Using songs to learn English, by English with Stephen

Learning Strategies: Using songs to learn English

Do you want to learn English by listening to songs? Maybe you have friends who say they were able to learn just by listening to their favourite artist? This podcast and transcript will show you how to do it.

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Hi, my name’s Stephen Greene, from Learning English with Stephen. Two weeks ago, I talked about how to learn English by watching TV and films. In this episode, we are going to look at how to use songs to learn English. When talking about learning with TV and films, we created a 6-stage process.  To learn from songs, all you need to do is follow a 4-stage process.

And, we have another extra bonus activity at the end of this podcast, so make sure you listen all the way to the end.

A note of warning before we start. Songs are not always a perfect type of English. Songwriters often change the language to make it fit the rhyme or the amount of space they have.

And talking of songs, have a listen to this.

Sometimes my students ask what a song means, but often there is no meaning. You, as the listener, have to create your own meaning. There are many songs by The Beatles that have no clear narrative or message. This, though, can be a good thing. If you go to the site LyricInterpretations.com, you will find people who have their own ideas about what a song means. Remember, that music is art and art is open to interpretation. You could read the ideas on LyricInterpretations.com and maybe even add your own.

By the way, if you would like the link to any sites that I mention, you’ll find them on my site Englishwithstephen.com. You will also find the transcript to this podcast there so you can check any words or phrases you are not sure of.

Step 1 of the process for using songs to learn English is a simple one. The first thing to do with any song is just to listen to and enjoy it. Think about what you like about the song and how it makes you feel. If you want to dance, then dance. If you want to play the drums or the air guitar while you listen, then do so.

After this, step 2 is to try to understand as many of the lyrics as possible just by listening. Close your eyes and focus on the words. Don’t worry if you don’t understand everything, I still don’t know all of the lyrics to some of my favourite songs. Misunderstanding lyrics is very common. In fact, it is so common that it even has a name: Mondegreens. I’ll leave you to google the origin of that word.

Step 3 is checking your ideas of the words. Search for the lyrics on the internet and then listen to the song and read the lyrics at the same time. Were you right about the words? What was new for you?  You can often find videos on youtube that have a blank screen with the lyrics on so that you don’t have to switch between different screens.

Now that you have the lyrics, you should take the opportunity to analyse them. If there are any new words, check their meaning in a dictionary. Pay attention to the grammar that is used. Is there are any repetition of structures? Identify the prepositions and think about why they are used and how they are pronounced.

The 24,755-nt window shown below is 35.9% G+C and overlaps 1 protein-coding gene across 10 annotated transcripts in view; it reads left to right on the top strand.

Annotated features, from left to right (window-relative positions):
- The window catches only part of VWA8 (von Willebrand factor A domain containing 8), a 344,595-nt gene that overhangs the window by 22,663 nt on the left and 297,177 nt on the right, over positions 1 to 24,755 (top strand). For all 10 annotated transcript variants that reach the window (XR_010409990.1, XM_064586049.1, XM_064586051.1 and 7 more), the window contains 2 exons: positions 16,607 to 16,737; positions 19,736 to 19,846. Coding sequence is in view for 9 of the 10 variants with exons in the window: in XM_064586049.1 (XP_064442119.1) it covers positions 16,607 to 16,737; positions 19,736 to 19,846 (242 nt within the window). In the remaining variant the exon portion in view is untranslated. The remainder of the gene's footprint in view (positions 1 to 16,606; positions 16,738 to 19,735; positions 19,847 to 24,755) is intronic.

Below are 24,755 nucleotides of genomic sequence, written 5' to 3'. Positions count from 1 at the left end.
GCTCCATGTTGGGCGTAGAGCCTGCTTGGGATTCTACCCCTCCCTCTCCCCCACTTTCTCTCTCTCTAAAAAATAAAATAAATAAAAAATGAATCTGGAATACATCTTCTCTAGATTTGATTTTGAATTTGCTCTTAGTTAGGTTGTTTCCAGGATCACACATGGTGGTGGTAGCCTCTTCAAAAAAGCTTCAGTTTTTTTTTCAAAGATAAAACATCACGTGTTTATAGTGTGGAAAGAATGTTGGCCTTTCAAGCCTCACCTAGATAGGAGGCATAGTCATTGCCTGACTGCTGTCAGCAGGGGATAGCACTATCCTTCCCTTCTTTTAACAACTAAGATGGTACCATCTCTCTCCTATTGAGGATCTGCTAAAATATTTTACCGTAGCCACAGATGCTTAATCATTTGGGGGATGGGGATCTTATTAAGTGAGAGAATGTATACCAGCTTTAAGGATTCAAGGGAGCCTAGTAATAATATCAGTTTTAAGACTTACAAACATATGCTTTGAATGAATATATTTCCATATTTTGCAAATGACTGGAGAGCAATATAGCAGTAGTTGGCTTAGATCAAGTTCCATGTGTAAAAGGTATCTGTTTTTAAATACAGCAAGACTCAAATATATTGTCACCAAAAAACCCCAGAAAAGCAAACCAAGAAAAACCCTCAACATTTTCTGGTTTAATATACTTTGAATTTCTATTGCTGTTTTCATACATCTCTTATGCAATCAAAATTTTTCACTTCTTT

Remember, don’t worry if you don’t fully understand the meaning of the song. This is art and you bring your own meaning.

The 4th and final step is karaoke. That’s right, sing the song with the artist. Try to mimic the sounds and the rhythm of the song.

Now, the good thing about mimicking a singer is that you have to concentrate on your pronunciation. I don’t just mean the individual sounds, like /b/ or /i:/, although these are important.

What is even more important, though, is connected speech. We will look in more detail at connected speech in a future episode, but for now it includes things like how individual words join together, how some sounds change when they are next to other sounds, and how some words change their pronunciation when they are in a sentence or a phrase.

You don’t need to know the names of these examples of connected speech. When you are copying a singer, you will do them automatically.

Just remember to choose songs you like, listen to them in detail, analyse the lyrics and then pretend you are a rock star.

I’d love to hear from you. What songs have you used to learn English? What words or phrases have you misunderstood? If you leave a comment, I promise to answer you!

Before I reveal the final bonus activity, if you liked this episode, make sure you subscribe to the podcast on your favourite podcast platform. There are many free podcast platforms around, but the most popular include Apple Podcasts, Spotify, Google Podcasts, and Stitcher. I am also on Facebook, Instagram, and Twitter at Learning English with Stephen. If you would like to have classes with me online, or read the transcript of this episode, then go to my site EnglishwithSTephen.com.

And now for my last bonus exercise. Many times, a song in English has been translated by a local band into your own language. Find a copy of this song and compare it to the original in English. Does it tell the same story or is it totally different? Is the grammar the same, what about the expressions? Comparing a translation like this can be a highly effective way of learning a language.

That’s all from. Carry on rocking!

A young black woman is playing an acoustic guitar and singing. Text: Learning strategies - Using songs to Learn English by English with Stephen
Sing it loud!

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